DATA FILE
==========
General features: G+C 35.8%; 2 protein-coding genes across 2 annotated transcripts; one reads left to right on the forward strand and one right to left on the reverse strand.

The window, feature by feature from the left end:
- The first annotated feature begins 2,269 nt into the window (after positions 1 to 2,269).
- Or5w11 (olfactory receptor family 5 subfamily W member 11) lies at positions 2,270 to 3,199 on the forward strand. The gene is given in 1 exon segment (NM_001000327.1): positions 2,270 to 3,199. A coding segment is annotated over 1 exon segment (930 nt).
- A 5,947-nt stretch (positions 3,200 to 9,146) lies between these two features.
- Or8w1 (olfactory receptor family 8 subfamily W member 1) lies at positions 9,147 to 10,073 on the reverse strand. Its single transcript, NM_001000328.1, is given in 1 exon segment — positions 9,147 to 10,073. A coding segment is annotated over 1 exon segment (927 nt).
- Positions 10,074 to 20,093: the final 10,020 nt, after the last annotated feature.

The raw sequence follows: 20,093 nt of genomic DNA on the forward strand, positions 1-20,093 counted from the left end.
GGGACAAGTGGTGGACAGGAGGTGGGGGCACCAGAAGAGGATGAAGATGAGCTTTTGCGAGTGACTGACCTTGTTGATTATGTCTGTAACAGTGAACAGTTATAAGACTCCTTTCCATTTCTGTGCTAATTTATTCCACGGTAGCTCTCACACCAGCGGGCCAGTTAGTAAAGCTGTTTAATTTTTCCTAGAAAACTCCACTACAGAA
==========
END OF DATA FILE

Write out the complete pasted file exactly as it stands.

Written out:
General features: G+C 35.8%; 2 protein-coding genes across 2 annotated transcripts; one reads left to right on the forward strand and one right to left on the reverse strand.

The window, feature by feature from the left end:
- The first annotated feature begins 2,269 nt into the window (after positions 1 to 2,269).
- Or5w11 (olfactory receptor family 5 subfamily W member 11) lies at positions 2,270 to 3,199 on the forward strand. The gene is given in 1 exon segment (NM_001000327.1): positions 2,270 to 3,199. A coding segment is annotated over 1 exon segment (930 nt).
- A 5,947-nt stretch (positions 3,200 to 9,146) lies between these two features.
- Or8w1 (olfactory receptor family 8 subfamily W member 1) lies at positions 9,147 to 10,073 on the reverse strand. Its single transcript, NM_001000328.1, is given in 1 exon segment — positions 9,147 to 10,073. A coding segment is annotated over 1 exon segment (927 nt).
- Positions 10,074 to 20,093: the final 10,020 nt, after the last annotated feature.

The raw sequence follows: 20,093 nt of genomic DNA on the forward strand, positions 1-20,093 counted from the left end.
GGGACAAGTGGTGGACAGGAGGTGGGGGCACCAGAAGAGGATGAAGATGAGCTTTTGCGAGTGACTGACCTTGTTGATTATGTCTGTAACAGTGAACAGTTATAAGACTCCTTTCCATTTCTGTGCTAATTTATTCCACGGTAGCTCTCACACCAGCGGGCCAGTTAGTAAAGCTGTTTAATTTTTCCTAGAAAACTCCACTACAGAA